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Children with uncorrected vision conditions or eye health problems face many barriers in life, academically, socially, and athletically. High-quality eye care can break down these barriers and help enable your children to reach their highest potential! As a parent, make sure you are giving your children the eye care they need. Presented are guidelines from the American Optometric Association.

infant vision
 

Your baby has a whole lifetime to see and learn. But did you know your baby also has to learn to see? As a parent, there are many things that you can do to help your baby’s vision develop.

When your baby is about six months, you should take him to your doctor of optometry for his first thorough eye examination. Things that the optometrist will test for include excessive or unequal amounts of nearsightedness, farsightedness, astigmatism, lack of eye movement ability, as well as other eye health problems. These problems are not common, but it is important to identify children who have them at this stage. Vision development and eye health problems can be more easily corrected if treatment is begun early.

Unless you notice a need, or your doctor of optometry advises you otherwise, your child’s next eye exam should be around age three, and then again before he or she enters school.

During the first four months of life, your baby should begin to follow moving objects with the eyes and to reach for things, first by chance and later more accurately, as hand-eye coordination and depth perception begin to develop.

To help, use a nightlight or other dim lamp in your baby’s room; change the crib’s position frequently and your child’s position in it; keep reach-and-touch toys within your baby’s focus, about eight to twelve inches from his eyes; talk to your baby as you walk around the room; alternate right and left sides with each feeding; and hang a mobile above and outside the crib.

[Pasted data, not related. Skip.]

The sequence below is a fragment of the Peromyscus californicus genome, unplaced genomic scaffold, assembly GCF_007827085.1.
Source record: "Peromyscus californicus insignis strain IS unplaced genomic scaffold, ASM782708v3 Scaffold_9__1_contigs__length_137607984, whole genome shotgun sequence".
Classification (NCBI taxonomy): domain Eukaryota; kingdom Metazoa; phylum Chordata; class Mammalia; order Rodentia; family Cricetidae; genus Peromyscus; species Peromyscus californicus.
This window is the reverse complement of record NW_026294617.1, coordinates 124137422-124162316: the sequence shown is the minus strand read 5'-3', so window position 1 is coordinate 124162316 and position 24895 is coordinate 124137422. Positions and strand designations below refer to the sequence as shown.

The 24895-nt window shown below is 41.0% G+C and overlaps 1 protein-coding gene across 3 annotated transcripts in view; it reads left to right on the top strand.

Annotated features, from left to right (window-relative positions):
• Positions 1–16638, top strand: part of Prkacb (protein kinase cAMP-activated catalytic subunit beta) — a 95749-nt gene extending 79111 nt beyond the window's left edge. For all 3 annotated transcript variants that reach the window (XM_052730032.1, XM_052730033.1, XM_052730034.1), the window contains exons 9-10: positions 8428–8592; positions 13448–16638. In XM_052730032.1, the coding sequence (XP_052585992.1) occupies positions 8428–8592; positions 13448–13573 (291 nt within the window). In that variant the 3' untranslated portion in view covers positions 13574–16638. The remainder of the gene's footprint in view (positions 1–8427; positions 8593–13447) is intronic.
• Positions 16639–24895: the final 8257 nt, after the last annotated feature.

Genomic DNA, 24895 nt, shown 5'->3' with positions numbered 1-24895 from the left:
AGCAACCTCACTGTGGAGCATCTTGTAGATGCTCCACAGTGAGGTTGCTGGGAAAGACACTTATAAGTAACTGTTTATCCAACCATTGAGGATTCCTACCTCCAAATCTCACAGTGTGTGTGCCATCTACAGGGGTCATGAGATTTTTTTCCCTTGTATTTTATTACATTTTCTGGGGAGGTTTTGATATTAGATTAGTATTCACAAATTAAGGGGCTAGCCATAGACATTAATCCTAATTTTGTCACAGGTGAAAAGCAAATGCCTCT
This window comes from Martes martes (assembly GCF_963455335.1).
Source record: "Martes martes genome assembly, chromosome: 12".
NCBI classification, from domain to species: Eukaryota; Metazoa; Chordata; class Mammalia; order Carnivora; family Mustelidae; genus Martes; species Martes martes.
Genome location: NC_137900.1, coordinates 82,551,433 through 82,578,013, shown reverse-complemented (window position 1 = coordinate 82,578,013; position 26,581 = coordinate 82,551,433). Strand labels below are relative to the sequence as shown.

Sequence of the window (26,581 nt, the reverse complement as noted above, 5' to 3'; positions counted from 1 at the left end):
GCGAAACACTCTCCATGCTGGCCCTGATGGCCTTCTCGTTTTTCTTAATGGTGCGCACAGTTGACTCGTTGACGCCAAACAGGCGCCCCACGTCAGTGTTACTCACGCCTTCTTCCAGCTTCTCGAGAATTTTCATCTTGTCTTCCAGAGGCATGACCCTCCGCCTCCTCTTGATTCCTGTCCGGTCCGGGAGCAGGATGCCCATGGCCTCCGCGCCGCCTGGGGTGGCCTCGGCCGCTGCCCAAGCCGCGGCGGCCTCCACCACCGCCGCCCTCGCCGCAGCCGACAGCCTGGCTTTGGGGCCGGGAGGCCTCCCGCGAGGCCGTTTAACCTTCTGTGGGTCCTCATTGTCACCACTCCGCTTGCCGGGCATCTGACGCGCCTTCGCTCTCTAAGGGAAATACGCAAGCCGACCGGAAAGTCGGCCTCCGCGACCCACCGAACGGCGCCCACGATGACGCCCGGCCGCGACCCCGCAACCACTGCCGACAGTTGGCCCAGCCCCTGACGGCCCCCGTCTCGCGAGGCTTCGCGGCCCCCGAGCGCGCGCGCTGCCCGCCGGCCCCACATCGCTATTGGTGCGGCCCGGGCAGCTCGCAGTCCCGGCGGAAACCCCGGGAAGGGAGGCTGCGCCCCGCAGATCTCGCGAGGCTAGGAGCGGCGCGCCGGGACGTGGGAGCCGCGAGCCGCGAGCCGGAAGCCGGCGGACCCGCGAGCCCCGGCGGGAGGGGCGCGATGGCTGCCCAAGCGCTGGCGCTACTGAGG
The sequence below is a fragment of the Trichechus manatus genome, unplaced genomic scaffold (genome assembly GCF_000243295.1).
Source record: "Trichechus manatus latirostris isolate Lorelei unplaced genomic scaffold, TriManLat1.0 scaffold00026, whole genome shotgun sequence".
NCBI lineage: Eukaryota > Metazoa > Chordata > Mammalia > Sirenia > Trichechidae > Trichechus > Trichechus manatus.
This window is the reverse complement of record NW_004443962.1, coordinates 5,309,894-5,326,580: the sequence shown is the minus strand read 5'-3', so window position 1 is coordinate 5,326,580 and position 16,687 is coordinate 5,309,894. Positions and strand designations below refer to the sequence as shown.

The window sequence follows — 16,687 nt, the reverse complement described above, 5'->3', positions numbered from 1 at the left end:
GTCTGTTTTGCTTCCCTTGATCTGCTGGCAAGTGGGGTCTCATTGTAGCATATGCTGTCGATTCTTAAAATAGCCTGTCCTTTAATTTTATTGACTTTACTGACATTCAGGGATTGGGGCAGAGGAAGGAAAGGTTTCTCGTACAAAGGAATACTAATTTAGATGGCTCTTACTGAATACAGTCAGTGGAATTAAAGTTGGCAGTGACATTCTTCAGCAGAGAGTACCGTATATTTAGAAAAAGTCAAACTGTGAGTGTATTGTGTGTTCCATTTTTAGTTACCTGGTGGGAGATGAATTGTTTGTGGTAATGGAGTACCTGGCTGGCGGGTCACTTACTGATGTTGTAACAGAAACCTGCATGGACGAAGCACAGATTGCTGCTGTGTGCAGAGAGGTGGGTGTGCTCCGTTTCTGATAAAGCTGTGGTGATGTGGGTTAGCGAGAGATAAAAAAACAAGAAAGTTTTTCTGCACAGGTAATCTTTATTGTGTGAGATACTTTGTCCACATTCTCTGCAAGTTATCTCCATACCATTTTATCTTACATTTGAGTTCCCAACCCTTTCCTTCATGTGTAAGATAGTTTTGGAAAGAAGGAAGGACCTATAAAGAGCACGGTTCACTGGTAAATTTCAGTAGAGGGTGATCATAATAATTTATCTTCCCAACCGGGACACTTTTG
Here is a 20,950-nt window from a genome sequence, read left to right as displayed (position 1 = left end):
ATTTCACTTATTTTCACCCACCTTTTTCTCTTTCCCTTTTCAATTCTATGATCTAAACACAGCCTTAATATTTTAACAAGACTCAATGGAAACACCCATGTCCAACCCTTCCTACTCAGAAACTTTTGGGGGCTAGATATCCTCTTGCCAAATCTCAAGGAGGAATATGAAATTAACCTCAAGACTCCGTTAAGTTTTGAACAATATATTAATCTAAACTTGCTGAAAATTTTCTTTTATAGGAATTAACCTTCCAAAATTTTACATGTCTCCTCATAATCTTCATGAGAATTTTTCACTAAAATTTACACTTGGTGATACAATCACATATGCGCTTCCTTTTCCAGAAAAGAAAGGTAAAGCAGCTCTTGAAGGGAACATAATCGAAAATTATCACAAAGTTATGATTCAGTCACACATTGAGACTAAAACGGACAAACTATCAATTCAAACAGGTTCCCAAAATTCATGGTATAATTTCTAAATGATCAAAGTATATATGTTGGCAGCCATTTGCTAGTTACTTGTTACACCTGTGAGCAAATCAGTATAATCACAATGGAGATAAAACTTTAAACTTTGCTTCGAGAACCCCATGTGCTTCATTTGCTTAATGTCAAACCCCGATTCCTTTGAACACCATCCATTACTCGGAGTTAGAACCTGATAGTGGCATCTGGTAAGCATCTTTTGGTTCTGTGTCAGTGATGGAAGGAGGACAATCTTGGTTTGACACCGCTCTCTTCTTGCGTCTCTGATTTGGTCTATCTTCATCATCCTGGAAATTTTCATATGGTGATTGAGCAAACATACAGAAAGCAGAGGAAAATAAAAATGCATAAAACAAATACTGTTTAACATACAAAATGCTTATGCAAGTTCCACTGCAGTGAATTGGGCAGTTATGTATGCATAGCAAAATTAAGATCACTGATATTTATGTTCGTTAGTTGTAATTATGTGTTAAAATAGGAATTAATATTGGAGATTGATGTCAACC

Between four and eight months, your baby should begin to turn from side to side and use his or her arms and legs. Eye movement and eye/body coordination skills should develop further and both eyes should focus equally.

Enable your baby to explore different shapes and textures with his or her fingers; give your baby the freedom to crawl and explore; hang objects across the crib; and play “patty cake” and “peek-a-boo” with your baby.

From eight to twelve months, your baby should become mobile, crawling and pulling himself or herself up. He or she will begin to use both eyes together to judge distances and grasp and throw objects with greater precision. To support development do not encourage early walking – crawling is important in developing eye-hand-foot-body coordination; give your baby stacking and take-apart toys; and provide objects your baby can touch, hold and see at the same time.

From one to two years, your child’s eye-hand coordination and depth perception will continue to develop and he or she will begin to understand abstract terms. Things you can do are to encourage walking; to provide building blocks, simple puzzles and balls; and to provide opportunities to climb and explore indoors and out.

There are many other affectionate and loving ways in which you can aid your baby’s vision development. Use your creativity and imagination. Ask your doctor of optometry to suggest other specific activities.

pre-school vision
 

During the infant and toddler years, your child has been developing many vision skills and has been learning how to see. In the preschool years, this process continues, as your child develops visually guided eye-hand-body coordination, fine motor skills, and the visual motor skills necessary to learn to read.

As a parent, you should watch for signs that may indicate a vision development problem, including a short attention span for the child’s age; difficulty with eye-hand-body coordination in ball play and bike riding; avoidance of coloring and puzzles and other detailed activities.

There are everyday things that you can do at home to help your preschooler’s vision develop as it should.